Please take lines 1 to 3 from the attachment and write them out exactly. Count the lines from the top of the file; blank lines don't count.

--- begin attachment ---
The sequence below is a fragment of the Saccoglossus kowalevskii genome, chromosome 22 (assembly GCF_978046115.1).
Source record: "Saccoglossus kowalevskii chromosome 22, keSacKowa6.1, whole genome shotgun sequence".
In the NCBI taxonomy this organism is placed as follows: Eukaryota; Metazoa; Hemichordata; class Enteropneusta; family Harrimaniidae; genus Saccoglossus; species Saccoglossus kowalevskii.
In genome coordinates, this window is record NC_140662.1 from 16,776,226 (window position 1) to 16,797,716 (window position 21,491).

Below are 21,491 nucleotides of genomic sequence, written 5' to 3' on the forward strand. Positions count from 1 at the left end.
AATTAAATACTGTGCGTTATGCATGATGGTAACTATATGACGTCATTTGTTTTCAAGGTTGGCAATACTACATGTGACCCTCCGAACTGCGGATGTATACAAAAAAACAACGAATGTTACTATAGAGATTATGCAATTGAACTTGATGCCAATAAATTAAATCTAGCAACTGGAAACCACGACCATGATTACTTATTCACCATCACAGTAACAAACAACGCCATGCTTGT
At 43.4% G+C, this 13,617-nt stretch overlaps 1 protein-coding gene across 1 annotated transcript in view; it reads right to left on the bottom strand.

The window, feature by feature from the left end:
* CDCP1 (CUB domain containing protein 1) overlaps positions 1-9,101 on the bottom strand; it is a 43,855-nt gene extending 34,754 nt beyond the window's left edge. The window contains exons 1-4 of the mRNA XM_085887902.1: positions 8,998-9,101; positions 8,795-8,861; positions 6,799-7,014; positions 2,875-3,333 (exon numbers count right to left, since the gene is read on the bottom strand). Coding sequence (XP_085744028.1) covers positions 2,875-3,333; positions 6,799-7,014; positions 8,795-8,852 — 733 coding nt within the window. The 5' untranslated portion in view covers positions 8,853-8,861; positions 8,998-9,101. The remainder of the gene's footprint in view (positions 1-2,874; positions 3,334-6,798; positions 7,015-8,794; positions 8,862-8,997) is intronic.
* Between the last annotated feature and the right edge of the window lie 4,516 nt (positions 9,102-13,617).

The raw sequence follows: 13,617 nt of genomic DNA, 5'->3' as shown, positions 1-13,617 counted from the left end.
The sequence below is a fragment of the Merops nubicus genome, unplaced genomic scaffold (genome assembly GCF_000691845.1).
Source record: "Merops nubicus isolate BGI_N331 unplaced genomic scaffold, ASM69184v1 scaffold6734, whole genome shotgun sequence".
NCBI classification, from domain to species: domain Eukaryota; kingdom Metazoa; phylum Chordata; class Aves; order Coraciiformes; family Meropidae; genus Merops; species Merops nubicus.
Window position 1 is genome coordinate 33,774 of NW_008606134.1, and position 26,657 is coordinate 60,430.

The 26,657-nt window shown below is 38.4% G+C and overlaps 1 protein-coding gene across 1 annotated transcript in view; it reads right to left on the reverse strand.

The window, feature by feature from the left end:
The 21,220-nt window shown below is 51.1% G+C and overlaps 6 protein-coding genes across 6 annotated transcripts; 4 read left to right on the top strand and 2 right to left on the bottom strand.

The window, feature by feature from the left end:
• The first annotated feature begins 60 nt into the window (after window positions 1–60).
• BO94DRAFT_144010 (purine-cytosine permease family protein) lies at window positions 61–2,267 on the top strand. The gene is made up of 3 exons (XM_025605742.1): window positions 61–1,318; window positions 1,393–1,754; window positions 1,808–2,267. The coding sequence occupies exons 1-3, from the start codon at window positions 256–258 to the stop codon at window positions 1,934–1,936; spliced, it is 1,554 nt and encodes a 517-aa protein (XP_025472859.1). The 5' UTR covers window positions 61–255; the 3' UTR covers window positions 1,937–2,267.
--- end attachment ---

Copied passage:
The sequence below is a fragment of the Saccoglossus kowalevskii genome, chromosome 22 (assembly GCF_978046115.1).
Source record: "Saccoglossus kowalevskii chromosome 22, keSacKowa6.1, whole genome shotgun sequence".
In the NCBI taxonomy this organism is placed as follows: Eukaryota; Metazoa; Hemichordata; class Enteropneusta; family Harrimaniidae; genus Saccoglossus; species Saccoglossus kowalevskii.